U.S. hospitals, clinics and pharmacies began vaccinating the country’s youngest children against COVID-19 on Tuesday, a step that has been welcomed by parents eager to protect children from the worst effects of the virus.
The rollout of millions of vaccines was underway across the country, 18 months after the elderly became the first group eligible for vaccination.
Children aged 6 months to 4 years are not as at risk as adults.
But the sheer level of infections has resulted in more than 45,000 hospitalizations and nearly 500 deaths in the newborn to 4-year-old age group in America since the pandemic began, outcomes that vaccination could have prevented in many cases.
“We are thrilled,” said Amisha Vakil, mother of two 3-year-old boys who wore matching Spider-Man t-shirts as they received their Moderna snaps at Texas Children’s Hospital in Houston.
One of the twins underwent three open-heart surgeries in his first five months.
“He’s very high risk, so you know, we live in a little bubble,” Vakil said. “Now he has a little armor which helps a lot.”
The timing was also welcomed by President Joe Biden, whose administration made 10 million Moderna and Pfizer vaccines available to states after they were authorized last week.
“The United States is now the first country in the world to provide safe and effective COVID-19 vaccines for children as young as 6 months old,” Biden said, calling it a “monumental step forward.”
A handful of other countries and territories, including Argentina, Bahrain, Chile, China, Cuba, Hong Kong and Venezuela previously offered COVID vaccines for toddlers, but these did not include vaccines to mRNA, considered to be the cutting-edge technology for this purpose.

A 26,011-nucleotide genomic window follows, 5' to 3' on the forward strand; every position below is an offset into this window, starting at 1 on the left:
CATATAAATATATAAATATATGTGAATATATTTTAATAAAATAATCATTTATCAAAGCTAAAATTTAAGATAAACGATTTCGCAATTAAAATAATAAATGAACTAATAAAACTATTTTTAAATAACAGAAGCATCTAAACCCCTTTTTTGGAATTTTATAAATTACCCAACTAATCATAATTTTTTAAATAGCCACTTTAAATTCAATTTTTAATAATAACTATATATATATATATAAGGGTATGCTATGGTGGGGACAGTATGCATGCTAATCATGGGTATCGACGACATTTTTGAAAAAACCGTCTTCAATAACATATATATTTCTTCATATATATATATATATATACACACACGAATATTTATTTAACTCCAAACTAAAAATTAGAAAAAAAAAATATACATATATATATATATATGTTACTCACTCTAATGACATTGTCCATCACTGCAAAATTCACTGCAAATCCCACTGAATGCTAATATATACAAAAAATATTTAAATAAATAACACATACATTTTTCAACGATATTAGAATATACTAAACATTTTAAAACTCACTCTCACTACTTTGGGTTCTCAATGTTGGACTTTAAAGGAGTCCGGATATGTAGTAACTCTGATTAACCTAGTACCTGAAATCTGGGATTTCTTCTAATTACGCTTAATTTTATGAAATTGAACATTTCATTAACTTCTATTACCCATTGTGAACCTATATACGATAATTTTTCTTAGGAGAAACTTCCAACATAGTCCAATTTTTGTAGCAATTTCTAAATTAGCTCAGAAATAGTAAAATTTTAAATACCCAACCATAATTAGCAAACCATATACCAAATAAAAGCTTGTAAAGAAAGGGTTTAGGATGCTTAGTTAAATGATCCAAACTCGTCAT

The European Medicines Agency is reviewing the Moderna vaccine for use in children under 6 and may follow the US decision.
Born in pandemic
Many of the children brought in on Tuesday were born after the pandemic began and have known only a lifetime of restrictions.
Anna Farrow, who came to the same hospital with her husband, Luke, said she saw a new beginning for their sons, George, 3, and Hope, 10 months.
“It’s sort of the start of a normal childhood. And we’re very excited about it,” she said.
Across the country, in Needham, Mass., Ellen Dietrick, an administrator at Temple Beth Shalom was preparing to welcome 300 children on the first day.
Daniel Grieneisen, the father of a 3-year-old girl who was vaccinated, said: “It means we are only a few weeks away from being able to take her [to] places inside, and kind of starting to live our lives again, that’s pretty exciting.”
Last week, a panel of experts called by the Food and Drug Administration reviewed data from clinical trials involving thousands of children that were conducted by Pfizer and Moderna and found both vaccines safe and effective.
However, a survey by the Kaiser Family Foundation in May found that only one in five parents of children under age 5 wanted them vaccinated immediately. A slightly higher proportion, 38%, said they would wait to see how well the vaccine would work for others.
New Yorker Rita Saeed, 29, said she was concerned about side effects and planned to wait a few years before deciding to have her 2-year-old son vaccinated.
“Each to their own, I think it should be optional, not required,” she said as she pushed her son in a stroller through Central Park.
Hal Moore, a 32-year-old teacher who lives in New York, said he was “definitely relieved” to be able to get his 10-month-old daughter, Lucy, vaccinated, but “we’ll probably wait until her next regular appointment to get it. “
In a sign of the ongoing politicization surrounding vaccines in America, Florida Governor and possible Republican presidential nominee Ron DeSantis refused to place an order with the federal government for vaccines for the youngest children, leaving private practices and the parents fend for themselves.
“These are the people who have no risk of getting anything,” he told a news conference last week.